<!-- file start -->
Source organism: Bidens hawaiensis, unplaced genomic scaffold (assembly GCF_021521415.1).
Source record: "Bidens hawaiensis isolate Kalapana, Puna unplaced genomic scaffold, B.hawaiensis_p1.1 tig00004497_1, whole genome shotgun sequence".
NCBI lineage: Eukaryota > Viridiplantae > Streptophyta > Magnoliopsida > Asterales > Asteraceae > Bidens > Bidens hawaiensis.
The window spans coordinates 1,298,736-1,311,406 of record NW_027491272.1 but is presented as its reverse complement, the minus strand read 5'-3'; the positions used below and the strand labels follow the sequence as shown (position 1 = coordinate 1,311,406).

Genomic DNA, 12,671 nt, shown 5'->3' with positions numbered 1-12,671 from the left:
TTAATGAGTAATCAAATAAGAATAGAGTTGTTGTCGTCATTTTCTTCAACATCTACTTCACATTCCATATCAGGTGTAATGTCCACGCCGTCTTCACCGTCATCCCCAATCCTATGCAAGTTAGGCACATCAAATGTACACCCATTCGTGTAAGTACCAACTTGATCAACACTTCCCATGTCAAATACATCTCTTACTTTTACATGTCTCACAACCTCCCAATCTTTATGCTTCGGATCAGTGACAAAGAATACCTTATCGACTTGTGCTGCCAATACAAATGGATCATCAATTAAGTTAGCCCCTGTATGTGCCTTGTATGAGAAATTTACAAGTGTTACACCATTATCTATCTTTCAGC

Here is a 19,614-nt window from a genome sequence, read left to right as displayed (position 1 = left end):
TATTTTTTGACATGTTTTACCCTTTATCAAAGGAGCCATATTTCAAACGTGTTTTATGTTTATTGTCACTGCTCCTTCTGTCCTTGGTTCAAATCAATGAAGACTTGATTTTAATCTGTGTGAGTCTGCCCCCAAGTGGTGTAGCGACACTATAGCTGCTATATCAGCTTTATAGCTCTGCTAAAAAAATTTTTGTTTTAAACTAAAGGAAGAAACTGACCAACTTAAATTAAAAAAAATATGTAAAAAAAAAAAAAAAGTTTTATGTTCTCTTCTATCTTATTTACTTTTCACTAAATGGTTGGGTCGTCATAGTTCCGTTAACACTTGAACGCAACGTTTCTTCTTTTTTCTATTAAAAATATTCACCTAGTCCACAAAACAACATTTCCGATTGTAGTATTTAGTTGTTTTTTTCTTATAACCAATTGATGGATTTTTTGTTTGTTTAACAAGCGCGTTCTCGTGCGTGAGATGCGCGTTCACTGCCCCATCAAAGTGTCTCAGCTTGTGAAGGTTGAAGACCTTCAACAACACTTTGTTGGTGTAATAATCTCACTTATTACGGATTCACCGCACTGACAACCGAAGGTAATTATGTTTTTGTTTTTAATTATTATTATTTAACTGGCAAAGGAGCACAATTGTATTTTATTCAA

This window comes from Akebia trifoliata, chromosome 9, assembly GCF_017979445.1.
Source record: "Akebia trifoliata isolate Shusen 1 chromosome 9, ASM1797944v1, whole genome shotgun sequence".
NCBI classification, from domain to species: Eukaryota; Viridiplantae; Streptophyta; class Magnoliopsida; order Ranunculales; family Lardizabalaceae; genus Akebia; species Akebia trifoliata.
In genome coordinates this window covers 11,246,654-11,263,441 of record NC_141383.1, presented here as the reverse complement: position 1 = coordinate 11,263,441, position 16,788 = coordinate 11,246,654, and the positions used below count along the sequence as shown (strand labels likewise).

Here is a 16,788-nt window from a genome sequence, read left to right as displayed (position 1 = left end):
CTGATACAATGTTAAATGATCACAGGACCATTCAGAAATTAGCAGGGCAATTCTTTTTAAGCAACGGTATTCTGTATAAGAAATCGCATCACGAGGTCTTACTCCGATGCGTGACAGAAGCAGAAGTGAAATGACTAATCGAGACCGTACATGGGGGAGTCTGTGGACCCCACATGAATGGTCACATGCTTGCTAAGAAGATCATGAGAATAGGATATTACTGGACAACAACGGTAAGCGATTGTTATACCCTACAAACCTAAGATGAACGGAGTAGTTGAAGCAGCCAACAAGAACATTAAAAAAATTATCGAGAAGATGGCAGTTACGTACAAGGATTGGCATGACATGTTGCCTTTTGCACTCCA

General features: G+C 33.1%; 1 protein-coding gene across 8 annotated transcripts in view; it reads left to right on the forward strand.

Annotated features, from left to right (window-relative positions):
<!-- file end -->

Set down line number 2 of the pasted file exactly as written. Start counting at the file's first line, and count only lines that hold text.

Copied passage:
Source record: "Bidens hawaiensis isolate Kalapana, Puna unplaced genomic scaffold, B.hawaiensis_p1.1 tig00004497_1, whole genome shotgun sequence".